Thus the debate is often reduced to an argument between “economic populism” and “identity politics.” But there are a number of complicating factors. For instance, how important were FBI director James Comey’s comments or Russian hacking (and possible collusion with the Trump campaign) to the election’s outcome? Was Hillary Clinton merely a bad campaigner with some ethical baggage, but whose message was fundamentally sound? Should Democrats take a stance of unbridled opposition to Trump and all his works, or are there areas of potential compromise, like infrastructure spending? To what extent can or should Democrats reach out to moderates and disaffected conservatives to create a popular front of resistance to Trump’s breaches of political norms and constitutional values?

What is perhaps least surprising is that, despite all the hand-wringing, navel gazing, and chin-stroking, people have largely ended up reaffirming views they already held before the election. People who liked Bernie Sanders think the Dems need to be more of a Bernie Sanders-type party. People who liked Hillary Clinton think that the mainstream liberalism of Clinton (and Obama) remains the best approach. Centrist Democrats (there are still a few) think the Obama era resulted in liberal overreach and that the party needs to move back toward the center.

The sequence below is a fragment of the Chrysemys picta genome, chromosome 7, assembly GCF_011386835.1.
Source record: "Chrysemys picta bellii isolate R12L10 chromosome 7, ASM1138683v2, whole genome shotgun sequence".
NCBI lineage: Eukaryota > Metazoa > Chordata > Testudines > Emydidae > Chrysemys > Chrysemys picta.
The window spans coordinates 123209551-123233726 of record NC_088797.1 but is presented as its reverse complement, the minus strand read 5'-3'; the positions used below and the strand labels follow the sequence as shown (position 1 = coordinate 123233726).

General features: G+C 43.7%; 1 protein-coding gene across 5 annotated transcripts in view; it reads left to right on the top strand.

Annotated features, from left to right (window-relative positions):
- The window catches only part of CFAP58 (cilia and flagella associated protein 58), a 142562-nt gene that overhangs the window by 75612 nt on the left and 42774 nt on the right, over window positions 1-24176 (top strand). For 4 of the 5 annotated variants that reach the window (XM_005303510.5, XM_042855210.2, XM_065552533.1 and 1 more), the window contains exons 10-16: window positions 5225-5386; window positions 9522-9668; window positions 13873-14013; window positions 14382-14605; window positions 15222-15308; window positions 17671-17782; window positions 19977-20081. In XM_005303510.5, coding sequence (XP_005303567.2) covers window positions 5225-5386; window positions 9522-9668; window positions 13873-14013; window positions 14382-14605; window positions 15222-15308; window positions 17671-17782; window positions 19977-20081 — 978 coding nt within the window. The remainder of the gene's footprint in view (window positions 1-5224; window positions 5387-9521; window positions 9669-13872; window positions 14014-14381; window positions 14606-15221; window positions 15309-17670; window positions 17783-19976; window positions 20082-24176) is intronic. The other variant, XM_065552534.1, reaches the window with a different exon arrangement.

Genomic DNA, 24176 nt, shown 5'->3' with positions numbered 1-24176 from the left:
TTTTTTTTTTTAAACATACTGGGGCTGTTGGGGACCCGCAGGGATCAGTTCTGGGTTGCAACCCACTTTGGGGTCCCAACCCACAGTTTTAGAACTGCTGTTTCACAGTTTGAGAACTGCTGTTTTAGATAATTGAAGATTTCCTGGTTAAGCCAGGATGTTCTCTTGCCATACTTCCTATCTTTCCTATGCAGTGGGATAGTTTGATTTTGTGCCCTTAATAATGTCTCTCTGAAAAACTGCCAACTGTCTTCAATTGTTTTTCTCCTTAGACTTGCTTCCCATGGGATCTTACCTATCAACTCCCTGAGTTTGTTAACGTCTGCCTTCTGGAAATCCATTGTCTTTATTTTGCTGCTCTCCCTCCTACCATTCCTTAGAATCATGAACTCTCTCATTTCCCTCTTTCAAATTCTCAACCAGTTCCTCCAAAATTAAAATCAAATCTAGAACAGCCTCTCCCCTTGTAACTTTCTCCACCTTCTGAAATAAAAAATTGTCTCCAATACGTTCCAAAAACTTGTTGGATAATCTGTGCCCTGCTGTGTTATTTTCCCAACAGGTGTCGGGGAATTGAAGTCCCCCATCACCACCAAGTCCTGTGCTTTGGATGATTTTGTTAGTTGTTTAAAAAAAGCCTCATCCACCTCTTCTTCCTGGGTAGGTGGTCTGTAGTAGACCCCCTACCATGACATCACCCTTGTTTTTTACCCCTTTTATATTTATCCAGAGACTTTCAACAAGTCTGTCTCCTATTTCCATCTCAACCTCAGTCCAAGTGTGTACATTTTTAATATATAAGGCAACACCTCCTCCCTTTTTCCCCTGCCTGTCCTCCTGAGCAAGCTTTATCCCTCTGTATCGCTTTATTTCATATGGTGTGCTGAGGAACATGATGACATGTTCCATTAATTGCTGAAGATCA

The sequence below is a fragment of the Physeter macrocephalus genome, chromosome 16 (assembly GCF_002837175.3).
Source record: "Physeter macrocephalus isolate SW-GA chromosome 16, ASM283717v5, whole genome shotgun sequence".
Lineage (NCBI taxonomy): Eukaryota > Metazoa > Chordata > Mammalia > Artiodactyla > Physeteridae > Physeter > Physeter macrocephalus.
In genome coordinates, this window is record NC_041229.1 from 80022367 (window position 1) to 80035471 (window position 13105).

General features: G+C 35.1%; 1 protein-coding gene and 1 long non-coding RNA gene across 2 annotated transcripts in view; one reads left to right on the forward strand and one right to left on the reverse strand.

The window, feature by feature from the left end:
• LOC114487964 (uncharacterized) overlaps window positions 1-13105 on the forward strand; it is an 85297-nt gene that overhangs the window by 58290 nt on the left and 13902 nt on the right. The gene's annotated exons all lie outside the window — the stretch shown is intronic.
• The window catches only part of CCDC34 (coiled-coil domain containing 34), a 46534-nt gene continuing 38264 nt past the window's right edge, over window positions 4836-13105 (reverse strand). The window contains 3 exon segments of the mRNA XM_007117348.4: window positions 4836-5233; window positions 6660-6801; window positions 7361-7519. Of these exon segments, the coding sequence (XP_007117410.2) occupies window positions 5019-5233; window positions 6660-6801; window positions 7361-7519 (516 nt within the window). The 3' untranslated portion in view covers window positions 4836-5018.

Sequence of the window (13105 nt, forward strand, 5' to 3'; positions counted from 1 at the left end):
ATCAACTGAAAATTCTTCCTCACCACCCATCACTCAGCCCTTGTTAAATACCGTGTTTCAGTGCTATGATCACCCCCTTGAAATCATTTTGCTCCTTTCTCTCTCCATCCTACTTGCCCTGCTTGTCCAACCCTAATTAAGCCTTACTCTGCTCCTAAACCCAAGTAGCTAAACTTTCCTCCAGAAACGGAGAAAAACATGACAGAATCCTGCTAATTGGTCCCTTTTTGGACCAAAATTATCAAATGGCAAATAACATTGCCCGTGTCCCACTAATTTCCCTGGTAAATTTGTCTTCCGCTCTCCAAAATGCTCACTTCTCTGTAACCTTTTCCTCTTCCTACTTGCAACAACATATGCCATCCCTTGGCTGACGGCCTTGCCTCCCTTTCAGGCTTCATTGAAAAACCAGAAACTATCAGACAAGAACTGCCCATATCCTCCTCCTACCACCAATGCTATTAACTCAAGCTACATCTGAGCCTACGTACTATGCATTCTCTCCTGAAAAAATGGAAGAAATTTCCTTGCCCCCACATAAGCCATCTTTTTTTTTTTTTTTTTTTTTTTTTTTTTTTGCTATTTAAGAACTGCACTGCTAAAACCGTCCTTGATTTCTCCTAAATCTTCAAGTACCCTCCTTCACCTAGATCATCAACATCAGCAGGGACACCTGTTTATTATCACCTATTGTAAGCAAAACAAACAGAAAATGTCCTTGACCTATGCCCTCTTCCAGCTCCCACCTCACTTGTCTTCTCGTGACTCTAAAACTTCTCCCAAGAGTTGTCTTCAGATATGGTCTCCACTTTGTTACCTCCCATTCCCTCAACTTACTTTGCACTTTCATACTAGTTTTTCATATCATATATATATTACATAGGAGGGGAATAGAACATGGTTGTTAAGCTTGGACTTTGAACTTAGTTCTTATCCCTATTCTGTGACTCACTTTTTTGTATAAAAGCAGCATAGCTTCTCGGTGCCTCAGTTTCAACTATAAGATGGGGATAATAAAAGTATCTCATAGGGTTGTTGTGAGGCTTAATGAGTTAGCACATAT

It’s worth noting that there are reasons for being suspicious of both the main positions, at least if you take them as silver-bullet solutions to what ails the Democrats. A couple of examples: this article splashes some cold water on the demographic argument for an “emerging Democratic majority,” while this one marshals evidence that left-wing populism isn’t necessarily a straightforward answer to the right-wing version.

A lot of the debate, however, comes across, to me anyway, as somewhat academic. Almost indisputably, the Democrats are both more ideologically homogeneous and more left-wing across the board than they were the last time they were the opposition party. During the Bush years, Democrats were still a rather diverse mix of centrists and populists, social liberals and social conservatives/moderates, and foreign policy hawks and doves, and it’s not hard to find examples where Dems crossed the aisle to support Bush’s policies.